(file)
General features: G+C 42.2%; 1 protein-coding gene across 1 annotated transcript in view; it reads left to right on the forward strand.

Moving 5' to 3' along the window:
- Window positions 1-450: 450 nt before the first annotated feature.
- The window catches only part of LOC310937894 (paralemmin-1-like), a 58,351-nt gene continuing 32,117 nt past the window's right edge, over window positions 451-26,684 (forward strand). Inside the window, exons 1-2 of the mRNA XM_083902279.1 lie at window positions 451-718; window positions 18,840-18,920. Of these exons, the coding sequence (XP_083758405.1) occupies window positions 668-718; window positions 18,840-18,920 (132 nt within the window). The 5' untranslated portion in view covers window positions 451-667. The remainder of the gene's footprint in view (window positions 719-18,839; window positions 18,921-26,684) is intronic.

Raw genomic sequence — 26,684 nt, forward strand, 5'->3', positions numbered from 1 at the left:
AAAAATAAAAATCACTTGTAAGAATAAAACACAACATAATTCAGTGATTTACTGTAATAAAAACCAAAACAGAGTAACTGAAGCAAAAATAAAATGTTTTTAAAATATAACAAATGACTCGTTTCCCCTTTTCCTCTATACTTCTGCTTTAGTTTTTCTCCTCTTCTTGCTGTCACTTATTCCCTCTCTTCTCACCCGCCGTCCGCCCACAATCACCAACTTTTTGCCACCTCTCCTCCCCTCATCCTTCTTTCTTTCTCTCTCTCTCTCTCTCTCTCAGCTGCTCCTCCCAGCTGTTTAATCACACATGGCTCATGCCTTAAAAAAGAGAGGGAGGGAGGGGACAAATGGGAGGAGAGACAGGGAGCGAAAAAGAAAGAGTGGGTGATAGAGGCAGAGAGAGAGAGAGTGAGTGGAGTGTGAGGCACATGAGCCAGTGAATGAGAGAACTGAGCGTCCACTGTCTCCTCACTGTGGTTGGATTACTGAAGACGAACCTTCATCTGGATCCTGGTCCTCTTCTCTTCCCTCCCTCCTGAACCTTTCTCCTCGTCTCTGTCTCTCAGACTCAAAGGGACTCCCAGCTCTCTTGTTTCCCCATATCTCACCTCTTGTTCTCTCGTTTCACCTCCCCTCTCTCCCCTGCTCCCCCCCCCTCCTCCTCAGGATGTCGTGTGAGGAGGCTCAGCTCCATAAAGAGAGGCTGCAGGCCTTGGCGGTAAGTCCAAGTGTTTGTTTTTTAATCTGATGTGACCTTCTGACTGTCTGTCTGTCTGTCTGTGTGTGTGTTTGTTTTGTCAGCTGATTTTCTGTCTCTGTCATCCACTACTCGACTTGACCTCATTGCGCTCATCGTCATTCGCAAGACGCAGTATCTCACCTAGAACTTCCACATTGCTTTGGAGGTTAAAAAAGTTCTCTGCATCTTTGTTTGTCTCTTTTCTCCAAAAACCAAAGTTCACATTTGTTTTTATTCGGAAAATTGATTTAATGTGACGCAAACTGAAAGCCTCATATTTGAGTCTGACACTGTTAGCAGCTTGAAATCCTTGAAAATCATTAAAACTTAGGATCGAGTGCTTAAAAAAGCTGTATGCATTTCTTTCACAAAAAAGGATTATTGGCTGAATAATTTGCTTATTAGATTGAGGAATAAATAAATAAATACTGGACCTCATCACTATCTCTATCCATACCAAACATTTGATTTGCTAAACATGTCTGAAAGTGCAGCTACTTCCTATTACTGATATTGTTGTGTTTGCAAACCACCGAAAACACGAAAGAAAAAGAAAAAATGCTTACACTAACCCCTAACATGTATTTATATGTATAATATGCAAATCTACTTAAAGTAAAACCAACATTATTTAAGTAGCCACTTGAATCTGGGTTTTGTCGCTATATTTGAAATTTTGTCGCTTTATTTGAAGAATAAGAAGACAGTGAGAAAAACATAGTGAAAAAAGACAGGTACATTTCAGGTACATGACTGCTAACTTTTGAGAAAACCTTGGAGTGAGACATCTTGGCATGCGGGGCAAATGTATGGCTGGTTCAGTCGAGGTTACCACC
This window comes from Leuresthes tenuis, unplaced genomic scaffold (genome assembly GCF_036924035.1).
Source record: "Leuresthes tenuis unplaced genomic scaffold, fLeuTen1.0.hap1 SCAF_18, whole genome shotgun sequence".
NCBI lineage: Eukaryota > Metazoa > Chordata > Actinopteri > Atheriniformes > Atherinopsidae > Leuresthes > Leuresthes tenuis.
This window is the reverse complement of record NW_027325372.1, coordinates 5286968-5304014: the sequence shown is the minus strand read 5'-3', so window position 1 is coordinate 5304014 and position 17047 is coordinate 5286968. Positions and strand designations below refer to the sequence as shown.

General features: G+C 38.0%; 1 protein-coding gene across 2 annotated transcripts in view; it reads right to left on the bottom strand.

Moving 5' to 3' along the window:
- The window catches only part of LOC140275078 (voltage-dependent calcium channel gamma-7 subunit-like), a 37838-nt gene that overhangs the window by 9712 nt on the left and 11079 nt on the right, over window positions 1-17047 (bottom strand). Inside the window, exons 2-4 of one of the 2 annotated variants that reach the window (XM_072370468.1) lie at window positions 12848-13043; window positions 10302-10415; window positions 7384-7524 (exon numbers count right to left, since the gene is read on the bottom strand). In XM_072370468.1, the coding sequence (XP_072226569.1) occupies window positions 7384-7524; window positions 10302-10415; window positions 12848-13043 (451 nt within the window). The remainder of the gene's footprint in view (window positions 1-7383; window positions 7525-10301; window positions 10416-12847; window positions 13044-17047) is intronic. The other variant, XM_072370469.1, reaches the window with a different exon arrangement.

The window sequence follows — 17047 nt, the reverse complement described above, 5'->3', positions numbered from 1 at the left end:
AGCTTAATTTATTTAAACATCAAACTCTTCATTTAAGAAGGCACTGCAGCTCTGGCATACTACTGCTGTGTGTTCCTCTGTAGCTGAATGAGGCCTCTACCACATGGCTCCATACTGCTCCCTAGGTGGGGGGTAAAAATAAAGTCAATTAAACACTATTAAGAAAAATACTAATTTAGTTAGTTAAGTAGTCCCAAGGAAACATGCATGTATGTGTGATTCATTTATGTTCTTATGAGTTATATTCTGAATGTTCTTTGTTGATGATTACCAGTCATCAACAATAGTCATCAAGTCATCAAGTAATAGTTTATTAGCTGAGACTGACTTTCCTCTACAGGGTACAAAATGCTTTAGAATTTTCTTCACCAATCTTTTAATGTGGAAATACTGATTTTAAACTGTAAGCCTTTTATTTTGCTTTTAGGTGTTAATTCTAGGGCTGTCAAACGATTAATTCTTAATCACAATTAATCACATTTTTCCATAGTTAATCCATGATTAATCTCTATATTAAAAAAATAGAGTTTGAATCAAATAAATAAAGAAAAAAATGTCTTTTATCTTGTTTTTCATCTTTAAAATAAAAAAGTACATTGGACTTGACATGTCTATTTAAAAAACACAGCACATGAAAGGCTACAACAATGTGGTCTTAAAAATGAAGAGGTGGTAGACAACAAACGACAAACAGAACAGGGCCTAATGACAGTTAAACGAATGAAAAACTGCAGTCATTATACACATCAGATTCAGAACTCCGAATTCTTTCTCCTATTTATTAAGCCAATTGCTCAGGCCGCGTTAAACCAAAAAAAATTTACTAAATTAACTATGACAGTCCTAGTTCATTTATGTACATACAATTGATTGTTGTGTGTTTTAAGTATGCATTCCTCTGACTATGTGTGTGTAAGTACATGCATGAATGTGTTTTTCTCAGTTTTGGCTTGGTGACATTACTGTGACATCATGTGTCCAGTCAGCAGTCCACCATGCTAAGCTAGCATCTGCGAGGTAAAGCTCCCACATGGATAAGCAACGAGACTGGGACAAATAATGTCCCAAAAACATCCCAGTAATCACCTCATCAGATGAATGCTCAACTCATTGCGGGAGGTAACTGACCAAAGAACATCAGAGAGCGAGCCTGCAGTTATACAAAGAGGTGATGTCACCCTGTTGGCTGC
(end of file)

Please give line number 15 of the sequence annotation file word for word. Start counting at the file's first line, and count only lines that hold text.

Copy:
AGCTTAATTTATTTAAACATCAAACTCTTCATTTAAGAAGGCACTGCAGCTCTGGCATACTACTGCTGTGTGTTCCTCTGTAGCTGAATGAGGCCTCTACCACATGGCTCCATACTGCTCCCTAGGTGGGGGGTAAAAATAAAGTCAATTAAACACTATTAAGAAAAATACTAATTTAGTTAGTTAAGTAGTCCCAAGGAAACATGCATGTATGTGTGATTCATTTATGTTCTTATGAGTTATATTCTGAATGTTCTTTGTTGATGATTACCAGTCATCAACAATAGTCATCAAGTCATCAAGTAATAGTTTATTAGCTGAGACTGACTTTCCTCTACAGGGTACAAAATGCTTTAGAATTTTCTTCACCAATCTTTTAATGTGGAAATACTGATTTTAAACTGTAAGCCTTTTATTTTGCTTTTAGGTGTTAATTCTAGGGCTGTCAAACGATTAATTCTTAATCACAATTAATCACATTTTTCCATAGTTAATCCATGATTAATCTCTATATTAAAAAAATAGAGTTTGAATCAAATAAATAAAGAAAAAAATGTCTTTTATCTTGTTTTTCATCTTTAAAATAAAAAAGTACATTGGACTTGACATGTCTATTTAAAAAACACAGCACATGAAAGGCTACAACAATGTGGTCTTAAAAATGAAGAGGTGGTAGACAACAAACGACAAACAGAACAGGGCCTAATGACAGTTAAACGAATGAAAAACTGCAGTCATTATACACATCAGATTCAGAACTCCGAATTCTTTCTCCTATTTATTAAGCCAATTGCTCAGGCCGCGTTAAACCAAAAAAAATTTACTAAATTAACTATGACAGTCCTAGTTCATTTATGTACATACAATTGATTGTTGTGTGTTTTAAGTATGCATTCCTCTGACTATGTGTGTGTAAGTACATGCATGAATGTGTTTTTCTCAGTTTTGGCTTGGTGACATTACTGTGACATCATGTGTCCAGTCAGCAGTCCACCATGCTAAGCTAGCATCTGCGAGGTAAAGCTCCCACATGGATAAGCAACGAGACTGGGACAAATAATGTCCCAAAAACATCCCAGTAATCACCTCATCAGATGAATGCTCAACTCATTGCGGGAGGTAACTGACCAAAGAACATCAGAGAGCGAGCCTGCAGTTATACAAAGAGGTGATGTCACCCTGTTGGCTGC